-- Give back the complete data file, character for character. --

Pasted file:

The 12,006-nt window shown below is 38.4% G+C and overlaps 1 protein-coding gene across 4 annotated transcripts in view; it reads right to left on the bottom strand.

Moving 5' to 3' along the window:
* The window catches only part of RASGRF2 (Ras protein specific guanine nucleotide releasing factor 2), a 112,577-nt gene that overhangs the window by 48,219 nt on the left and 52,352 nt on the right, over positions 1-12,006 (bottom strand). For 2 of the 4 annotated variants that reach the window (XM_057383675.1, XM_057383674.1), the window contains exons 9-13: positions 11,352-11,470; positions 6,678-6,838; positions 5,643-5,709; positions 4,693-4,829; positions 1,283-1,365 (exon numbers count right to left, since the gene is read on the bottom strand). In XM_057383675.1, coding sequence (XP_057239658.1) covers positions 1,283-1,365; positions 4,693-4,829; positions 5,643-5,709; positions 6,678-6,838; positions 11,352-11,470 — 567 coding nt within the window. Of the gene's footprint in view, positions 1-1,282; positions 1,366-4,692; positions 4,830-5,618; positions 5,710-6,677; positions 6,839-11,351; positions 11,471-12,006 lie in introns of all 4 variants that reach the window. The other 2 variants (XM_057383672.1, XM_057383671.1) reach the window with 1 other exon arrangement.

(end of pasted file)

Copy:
The 12,006-nt window shown below is 38.4% G+C and overlaps 1 protein-coding gene across 4 annotated transcripts in view; it reads right to left on the bottom strand.

Moving 5' to 3' along the window:
* The window catches only part of RASGRF2 (Ras protein specific guanine nucleotide releasing factor 2), a 112,577-nt gene that overhangs the window by 48,219 nt on the left and 52,352 nt on the right, over positions 1-12,006 (bottom strand). For 2 of the 4 annotated variants that reach the window (XM_057383675.1, XM_057383674.1), the window contains exons 9-13: positions 11,352-11,470; positions 6,678-6,838; positions 5,643-5,709; positions 4,693-4,829; positions 1,283-1,365 (exon numbers count right to left, since the gene is read on the bottom strand). In XM_057383675.1, coding sequence (XP_057239658.1) covers positions 1,283-1,365; positions 4,693-4,829; positions 5,643-5,709; positions 6,678-6,838; positions 11,352-11,470 — 567 coding nt within the window. Of the gene's footprint in view, positions 1-1,282; positions 1,366-4,692; positions 4,830-5,618; positions 5,710-6,677; positions 6,839-11,351; positions 11,471-12,006 lie in introns of all 4 variants that reach the window. The other 2 variants (XM_057383672.1, XM_057383671.1) reach the window with 1 other exon arrangement.